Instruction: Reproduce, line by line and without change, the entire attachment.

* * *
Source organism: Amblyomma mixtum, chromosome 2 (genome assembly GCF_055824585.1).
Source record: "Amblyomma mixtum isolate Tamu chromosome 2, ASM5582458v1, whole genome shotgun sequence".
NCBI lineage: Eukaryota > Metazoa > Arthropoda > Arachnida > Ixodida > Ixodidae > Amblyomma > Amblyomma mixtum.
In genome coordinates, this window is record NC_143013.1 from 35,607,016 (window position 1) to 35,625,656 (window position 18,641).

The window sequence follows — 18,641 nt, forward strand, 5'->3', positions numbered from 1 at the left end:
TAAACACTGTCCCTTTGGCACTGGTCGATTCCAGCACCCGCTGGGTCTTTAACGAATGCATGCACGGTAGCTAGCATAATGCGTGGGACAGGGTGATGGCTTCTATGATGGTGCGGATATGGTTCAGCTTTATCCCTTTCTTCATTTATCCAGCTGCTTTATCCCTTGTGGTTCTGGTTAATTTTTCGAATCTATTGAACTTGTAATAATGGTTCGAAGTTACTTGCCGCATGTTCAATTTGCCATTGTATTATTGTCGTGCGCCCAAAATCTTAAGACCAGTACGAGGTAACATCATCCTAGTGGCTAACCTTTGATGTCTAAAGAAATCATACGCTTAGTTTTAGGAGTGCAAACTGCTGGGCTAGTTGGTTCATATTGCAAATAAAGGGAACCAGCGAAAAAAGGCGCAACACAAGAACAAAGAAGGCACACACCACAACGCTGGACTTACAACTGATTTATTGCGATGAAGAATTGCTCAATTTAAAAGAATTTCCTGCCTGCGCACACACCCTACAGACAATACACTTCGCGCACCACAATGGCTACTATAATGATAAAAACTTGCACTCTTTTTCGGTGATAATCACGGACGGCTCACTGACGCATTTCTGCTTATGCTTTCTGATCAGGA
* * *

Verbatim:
Source organism: Amblyomma mixtum, chromosome 2 (genome assembly GCF_055824585.1).
Source record: "Amblyomma mixtum isolate Tamu chromosome 2, ASM5582458v1, whole genome shotgun sequence".
NCBI lineage: Eukaryota > Metazoa > Arthropoda > Arachnida > Ixodida > Ixodidae > Amblyomma > Amblyomma mixtum.
In genome coordinates, this window is record NC_143013.1 from 35,607,016 (window position 1) to 35,625,656 (window position 18,641).

The window sequence follows — 18,641 nt, forward strand, 5'->3', positions numbered from 1 at the left end:
TAAACACTGTCCCTTTGGCACTGGTCGATTCCAGCACCCGCTGGGTCTTTAACGAATGCATGCACGGTAGCTAGCATAATGCGTGGGACAGGGTGATGGCTTCTATGATGGTGCGGATATGGTTCAGCTTTATCCCTTTCTTCATTTATCCAGCTGCTTTATCCCTTGTGGTTCTGGTTAATTTTTCGAATCTATTGAACTTGTAATAATGGTTCGAAGTTACTTGCCGCATGTTCAATTTGCCATTGTATTATTGTCGTGCGCCCAAAATCTTAAGACCAGTACGAGGTAACATCATCCTAGTGGCTAACCTTTGATGTCTAAAGAAATCATACGCTTAGTTTTAGGAGTGCAAACTGCTGGGCTAGTTGGTTCATATTGCAAATAAAGGGAACCAGCGAAAAAAGGCGCAACACAAGAACAAAGAAGGCACACACCACAACGCTGGACTTACAACTGATTTATTGCGATGAAGAATTGCTCAATTTAAAAGAATTTCCTGCCTGCGCACACACCCTACAGACAATACACTTCGCGCACCACAATGGCTACTATAATGATAAAAACTTGCACTCTTTTTCGGTGATAATCACGGACGGCTCACTGACGCATTTCTGCTTATGCTTTCTGATCAGGA